Opinion pages cover controversy and that includes making recommendations for election candidates. Here’s what the editorial board is asking them in interviews.
Pray your newspaper’s opinion pages make you mad sometimes. That’s the point. It’s like a checkup to make sure you know what others in your community are thinking — not just those in your College Republicans or Democratic precinct meetings.
On purpose, we run columns from across the political spectrum and, often, Op-Eds and columns that disagree with our editorial board’s positions.
My news-junkie role model, my 82-year-old mother, has always surveilled opinions from different news sources. The lifelong Democrat watches CNN and then, the family joke is, flips over to FOX news for cardio — to get her heart rate up.
When you vary your news sources, you challenge your assumptions about controversies, test your hypotheses.
Most Read Opinion Stories
- Coronavirus requires painful cuts to Washington state budget
- Doctor's firing in coronavirus crisis shows a failure of corporate medicine
- Our King County justice system is taking innovative steps in response to coronavirus
- I’m back home from Asia and shocked at U.S. coronavirus response
- After major progress on child care, COVID-19 could collapse the system
That’s why I was taken aback by the reported comments of Fox News Channel anchor Neil Cavuto when he discussed Thursday’s shooting at the Capital Gazette in Annapolis, Maryland.
“Eyeing through (the newspaper’s website), I don’t notice any rabid editorials or polarizing coverage. It just seems like a very solid local paper,” Cavuto said.
As if that could be a reason for the devastating attack on the newspaper offices? Four journalists and an advertising staff member, another vital part of the journalism mission, were killed — just doing their jobs. Two others were injured and many others terrorized. Still. Somehow. The staff managed to put out “a damn newspaper,” as its Twitter account promised that night. Bless them.
Law enforcement reports that the suspected shooter had a long-standing beef with the Capital Gazette, having lost a defamation suit against the newspaper.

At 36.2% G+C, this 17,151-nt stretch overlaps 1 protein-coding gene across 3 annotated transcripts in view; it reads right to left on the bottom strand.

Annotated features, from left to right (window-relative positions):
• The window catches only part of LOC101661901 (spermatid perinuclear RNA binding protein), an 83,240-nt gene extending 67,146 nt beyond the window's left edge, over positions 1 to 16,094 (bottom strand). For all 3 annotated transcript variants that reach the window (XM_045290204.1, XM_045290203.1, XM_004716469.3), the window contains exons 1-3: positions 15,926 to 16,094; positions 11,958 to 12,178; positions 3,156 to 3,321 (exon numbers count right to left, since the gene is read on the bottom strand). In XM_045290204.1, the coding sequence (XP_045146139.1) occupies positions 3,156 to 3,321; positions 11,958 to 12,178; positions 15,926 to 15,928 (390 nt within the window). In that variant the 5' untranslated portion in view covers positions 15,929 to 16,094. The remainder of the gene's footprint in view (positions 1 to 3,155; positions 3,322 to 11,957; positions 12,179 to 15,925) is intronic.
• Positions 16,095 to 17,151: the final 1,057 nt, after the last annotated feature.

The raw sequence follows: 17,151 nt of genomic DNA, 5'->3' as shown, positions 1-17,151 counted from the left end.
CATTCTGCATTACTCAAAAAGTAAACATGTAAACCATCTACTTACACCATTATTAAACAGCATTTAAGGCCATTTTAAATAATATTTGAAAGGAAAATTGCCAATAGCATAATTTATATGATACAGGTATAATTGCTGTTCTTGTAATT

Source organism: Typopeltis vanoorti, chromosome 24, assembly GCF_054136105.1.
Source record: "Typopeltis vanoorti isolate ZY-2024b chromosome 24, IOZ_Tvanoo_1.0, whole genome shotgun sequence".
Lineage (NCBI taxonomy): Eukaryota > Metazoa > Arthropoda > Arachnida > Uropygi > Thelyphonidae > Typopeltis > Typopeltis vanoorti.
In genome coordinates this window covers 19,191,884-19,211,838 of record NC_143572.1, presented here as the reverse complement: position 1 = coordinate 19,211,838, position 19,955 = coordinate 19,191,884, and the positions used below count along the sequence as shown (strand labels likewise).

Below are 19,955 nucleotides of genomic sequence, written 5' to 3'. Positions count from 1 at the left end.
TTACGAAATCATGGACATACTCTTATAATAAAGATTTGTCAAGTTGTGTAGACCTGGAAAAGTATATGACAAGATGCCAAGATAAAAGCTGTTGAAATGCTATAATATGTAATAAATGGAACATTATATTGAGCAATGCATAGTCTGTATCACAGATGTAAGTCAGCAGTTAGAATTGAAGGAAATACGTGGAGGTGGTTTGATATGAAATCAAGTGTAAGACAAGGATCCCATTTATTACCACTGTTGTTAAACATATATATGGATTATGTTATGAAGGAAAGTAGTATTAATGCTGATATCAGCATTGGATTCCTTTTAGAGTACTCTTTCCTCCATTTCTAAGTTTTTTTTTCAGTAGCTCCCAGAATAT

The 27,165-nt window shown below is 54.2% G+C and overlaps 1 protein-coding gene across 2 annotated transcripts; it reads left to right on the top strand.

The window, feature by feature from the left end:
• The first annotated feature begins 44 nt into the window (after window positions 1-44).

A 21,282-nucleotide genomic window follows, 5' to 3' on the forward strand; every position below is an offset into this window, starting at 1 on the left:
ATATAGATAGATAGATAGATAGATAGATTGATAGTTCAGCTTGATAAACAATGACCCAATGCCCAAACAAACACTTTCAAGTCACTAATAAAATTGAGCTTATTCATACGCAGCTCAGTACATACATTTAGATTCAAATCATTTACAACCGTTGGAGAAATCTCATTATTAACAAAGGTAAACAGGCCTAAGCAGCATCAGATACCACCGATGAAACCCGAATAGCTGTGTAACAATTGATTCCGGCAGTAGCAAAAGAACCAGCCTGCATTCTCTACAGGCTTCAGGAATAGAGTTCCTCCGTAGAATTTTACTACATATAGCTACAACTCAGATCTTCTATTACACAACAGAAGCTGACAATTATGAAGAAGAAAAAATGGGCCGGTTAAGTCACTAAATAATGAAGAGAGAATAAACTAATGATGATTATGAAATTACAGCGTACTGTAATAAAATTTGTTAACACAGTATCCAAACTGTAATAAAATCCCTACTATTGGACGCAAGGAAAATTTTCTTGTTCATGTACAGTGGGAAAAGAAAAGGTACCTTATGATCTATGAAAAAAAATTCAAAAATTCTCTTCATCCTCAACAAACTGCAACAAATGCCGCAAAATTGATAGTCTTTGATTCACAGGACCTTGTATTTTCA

Most journalists have a file they keep of over-the-top emails or threatening voice mails, keeping a casual eye out for troubling patterns. Not long ago, one of my colleagues got a voicemail that resulted in a group of journalists parsing the recording — did he say “kill you”? Very occasionally, the police are called — but not that time.
That is the point of a community media organization — to cover controversy, not to fall into progressive cliques or conservative echo chambers. But to cover the facts, even when people don’t like them.
For an editorial board, which by design, is in the opinion business, the point is also to examine the facts, assess community needs, and make recommendations that nudge, cajole or shove.
Sometimes, that means publishing a rabid editorial that challenges those in power.
This week, the editorial board will begin publishing recommendations for the Aug. 7 primary. On the ballot are mostly legislative and congressional races. Some are entrenched incumbents with challengers of varying qualifications. A couple open seats have attracted nearly a dozen candidates.
First, we are looking for candidates who will be servant leaders, open-minded and resistant to spin, whether from lobbyists or their own caucus leadership.
That’s a big one, especially this year after most lawmakers voted for a bill to exempt the Legislature from the state Public Records Act — and did it without a meaningful public hearing or floor debate. Thirteen newspapers ran some rabid editorials on their front pages, and citizens flooded their leaders’ offices with protesting messages, resulting in a governor’s veto and lawmakers standing down in favor of a task force.
Astonishingly, in our interviews, some incumbents still are parroting their leaders’ spin, demonstrating they have not studied the issues themselves.
• After the state Supreme Court agreed the state met its demands for education financing reform, what is next?
Special education is still woefully underfunded and quality education is about more than just money. What about school construction to accommodate those smaller class sizes?
• What to do about the state’s mental-health system, especially at Western State Hospital, which just lost federal funding.
• What is the state’s role in solving the homelessness crisis?
• What about state tax policy? Does it need tweaking or an overhaul?
• Would you support moving the presidential primary earlier so Washington can have more influence on national candidates? (Yes, please, we say.)
We meet with most of the candidates who are running, after we do some backgrounding on them and their issues. Before ballots go out the week of July 16, we will make recommendations in most races with three or more candidates. For those with only two candidates, we will weigh in before the November general election.
Many readers have been noticing the work of David Horsey, a Pulitzer Prize-winning cartoonist whose work adorns the facing page today. He had worked for the Seattle Post-Intelligencer, then the Los Angeles Times for six years. Now he’s back in Seattle. Enjoy his full-page cartoon of how Seattle has changed in that time. And don’t miss seeing it come to life in an animated version online. Go to st.news/HorseyinSeattle. And please let me know what you think.